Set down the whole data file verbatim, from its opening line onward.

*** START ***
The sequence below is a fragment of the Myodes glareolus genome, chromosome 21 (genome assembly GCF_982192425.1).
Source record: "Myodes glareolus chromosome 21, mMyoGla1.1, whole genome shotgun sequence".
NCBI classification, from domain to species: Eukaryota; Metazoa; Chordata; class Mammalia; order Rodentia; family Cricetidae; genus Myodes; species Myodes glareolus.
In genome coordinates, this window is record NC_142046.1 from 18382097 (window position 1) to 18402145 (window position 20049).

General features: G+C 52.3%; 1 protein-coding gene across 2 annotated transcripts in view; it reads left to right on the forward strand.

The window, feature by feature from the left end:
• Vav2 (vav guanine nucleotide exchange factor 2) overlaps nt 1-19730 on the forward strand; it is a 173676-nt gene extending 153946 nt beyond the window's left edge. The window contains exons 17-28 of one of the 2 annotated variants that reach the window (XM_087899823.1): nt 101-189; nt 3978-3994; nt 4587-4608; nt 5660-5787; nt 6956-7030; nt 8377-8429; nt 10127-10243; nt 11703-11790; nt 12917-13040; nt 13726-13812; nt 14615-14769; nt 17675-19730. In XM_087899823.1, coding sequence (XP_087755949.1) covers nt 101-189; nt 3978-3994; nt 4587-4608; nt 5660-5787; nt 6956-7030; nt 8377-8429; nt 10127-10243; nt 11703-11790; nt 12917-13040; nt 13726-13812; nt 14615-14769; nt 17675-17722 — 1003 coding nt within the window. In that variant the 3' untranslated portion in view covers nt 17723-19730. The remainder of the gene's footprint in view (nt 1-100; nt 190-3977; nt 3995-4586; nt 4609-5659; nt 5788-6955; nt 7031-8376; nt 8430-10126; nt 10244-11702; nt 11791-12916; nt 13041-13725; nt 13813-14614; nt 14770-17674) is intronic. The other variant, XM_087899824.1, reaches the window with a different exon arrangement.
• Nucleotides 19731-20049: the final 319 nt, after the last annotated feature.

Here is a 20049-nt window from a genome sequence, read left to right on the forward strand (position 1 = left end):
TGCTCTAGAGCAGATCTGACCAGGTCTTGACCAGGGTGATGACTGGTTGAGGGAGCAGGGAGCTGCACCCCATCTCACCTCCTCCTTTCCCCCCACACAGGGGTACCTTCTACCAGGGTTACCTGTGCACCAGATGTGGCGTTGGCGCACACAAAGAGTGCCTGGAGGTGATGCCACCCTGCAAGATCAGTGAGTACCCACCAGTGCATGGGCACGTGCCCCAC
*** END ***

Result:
The sequence below is a fragment of the Myodes glareolus genome, chromosome 21 (genome assembly GCF_982192425.1).
Source record: "Myodes glareolus chromosome 21, mMyoGla1.1, whole genome shotgun sequence".
NCBI classification, from domain to species: Eukaryota; Metazoa; Chordata; class Mammalia; order Rodentia; family Cricetidae; genus Myodes; species Myodes glareolus.
In genome coordinates, this window is record NC_142046.1 from 18382097 (window position 1) to 18402145 (window position 20049).

General features: G+C 52.3%; 1 protein-coding gene across 2 annotated transcripts in view; it reads left to right on the forward strand.

The window, feature by feature from the left end:
• Vav2 (vav guanine nucleotide exchange factor 2) overlaps nt 1-19730 on the forward strand; it is a 173676-nt gene extending 153946 nt beyond the window's left edge. The window contains exons 17-28 of one of the 2 annotated variants that reach the window (XM_087899823.1): nt 101-189; nt 3978-3994; nt 4587-4608; nt 5660-5787; nt 6956-7030; nt 8377-8429; nt 10127-10243; nt 11703-11790; nt 12917-13040; nt 13726-13812; nt 14615-14769; nt 17675-19730. In XM_087899823.1, coding sequence (XP_087755949.1) covers nt 101-189; nt 3978-3994; nt 4587-4608; nt 5660-5787; nt 6956-7030; nt 8377-8429; nt 10127-10243; nt 11703-11790; nt 12917-13040; nt 13726-13812; nt 14615-14769; nt 17675-17722 — 1003 coding nt within the window. In that variant the 3' untranslated portion in view covers nt 17723-19730. The remainder of the gene's footprint in view (nt 1-100; nt 190-3977; nt 3995-4586; nt 4609-5659; nt 5788-6955; nt 7031-8376; nt 8430-10126; nt 10244-11702; nt 11791-12916; nt 13041-13725; nt 13813-14614; nt 14770-17674) is intronic. The other variant, XM_087899824.1, reaches the window with a different exon arrangement.
• Nucleotides 19731-20049: the final 319 nt, after the last annotated feature.

Here is a 20049-nt window from a genome sequence, read left to right on the forward strand (position 1 = left end):
TGCTCTAGAGCAGATCTGACCAGGTCTTGACCAGGGTGATGACTGGTTGAGGGAGCAGGGAGCTGCACCCCATCTCACCTCCTCCTTTCCCCCCACACAGGGGTACCTTCTACCAGGGTTACCTGTGCACCAGATGTGGCGTTGGCGCACACAAAGAGTGCCTGGAGGTGATGCCACCCTGCAAGATCAGTGAGTACCCACCAGTGCATGGGCACGTGCCCCAC